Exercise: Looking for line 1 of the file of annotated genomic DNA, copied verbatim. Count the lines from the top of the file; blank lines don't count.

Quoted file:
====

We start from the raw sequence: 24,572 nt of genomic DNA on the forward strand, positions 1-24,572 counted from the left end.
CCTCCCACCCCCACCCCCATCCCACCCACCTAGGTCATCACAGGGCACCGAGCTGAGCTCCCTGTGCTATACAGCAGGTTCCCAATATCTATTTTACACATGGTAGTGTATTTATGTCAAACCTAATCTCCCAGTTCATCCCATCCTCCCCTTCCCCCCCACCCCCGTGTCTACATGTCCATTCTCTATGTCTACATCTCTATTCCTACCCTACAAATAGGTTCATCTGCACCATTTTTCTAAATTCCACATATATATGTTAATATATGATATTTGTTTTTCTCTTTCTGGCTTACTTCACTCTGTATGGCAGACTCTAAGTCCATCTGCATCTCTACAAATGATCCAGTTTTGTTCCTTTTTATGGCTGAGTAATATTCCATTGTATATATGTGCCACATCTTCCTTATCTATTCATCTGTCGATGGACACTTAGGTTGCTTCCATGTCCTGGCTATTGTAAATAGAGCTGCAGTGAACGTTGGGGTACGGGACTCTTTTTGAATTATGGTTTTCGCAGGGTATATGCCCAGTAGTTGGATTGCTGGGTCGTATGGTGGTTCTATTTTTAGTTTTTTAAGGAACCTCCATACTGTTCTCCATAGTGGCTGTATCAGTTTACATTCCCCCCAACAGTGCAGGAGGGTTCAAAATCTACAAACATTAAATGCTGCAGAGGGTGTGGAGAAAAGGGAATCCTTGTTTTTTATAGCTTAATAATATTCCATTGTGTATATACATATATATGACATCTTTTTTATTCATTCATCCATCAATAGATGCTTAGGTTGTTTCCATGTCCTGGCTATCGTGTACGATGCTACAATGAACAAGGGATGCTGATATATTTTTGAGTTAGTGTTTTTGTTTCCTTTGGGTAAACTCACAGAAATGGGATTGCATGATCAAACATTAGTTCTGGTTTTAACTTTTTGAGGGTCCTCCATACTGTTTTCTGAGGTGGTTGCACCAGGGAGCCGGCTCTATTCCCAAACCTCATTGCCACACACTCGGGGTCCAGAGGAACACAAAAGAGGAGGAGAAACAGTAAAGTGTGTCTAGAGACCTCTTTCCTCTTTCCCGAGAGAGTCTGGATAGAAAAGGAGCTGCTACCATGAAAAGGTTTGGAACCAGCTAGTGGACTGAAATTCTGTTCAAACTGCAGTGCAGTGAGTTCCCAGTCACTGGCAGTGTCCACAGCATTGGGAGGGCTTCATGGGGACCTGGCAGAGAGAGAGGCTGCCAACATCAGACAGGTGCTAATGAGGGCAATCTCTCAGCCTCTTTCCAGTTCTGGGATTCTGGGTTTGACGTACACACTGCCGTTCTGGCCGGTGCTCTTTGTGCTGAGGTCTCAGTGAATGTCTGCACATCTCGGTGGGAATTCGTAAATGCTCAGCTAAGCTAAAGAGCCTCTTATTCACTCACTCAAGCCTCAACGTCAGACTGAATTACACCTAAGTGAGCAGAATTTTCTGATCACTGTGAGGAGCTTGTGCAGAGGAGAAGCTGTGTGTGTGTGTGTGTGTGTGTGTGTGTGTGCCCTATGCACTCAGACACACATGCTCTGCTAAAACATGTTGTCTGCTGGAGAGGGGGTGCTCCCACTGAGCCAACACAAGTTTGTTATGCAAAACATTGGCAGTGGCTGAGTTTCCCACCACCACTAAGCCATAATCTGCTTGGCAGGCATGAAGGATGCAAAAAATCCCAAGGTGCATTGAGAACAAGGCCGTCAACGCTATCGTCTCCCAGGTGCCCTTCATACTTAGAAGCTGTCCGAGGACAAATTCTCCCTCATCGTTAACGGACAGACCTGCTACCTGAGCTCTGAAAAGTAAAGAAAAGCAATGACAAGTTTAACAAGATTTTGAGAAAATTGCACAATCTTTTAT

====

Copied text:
We start from the raw sequence: 24,572 nt of genomic DNA on the forward strand, positions 1-24,572 counted from the left end.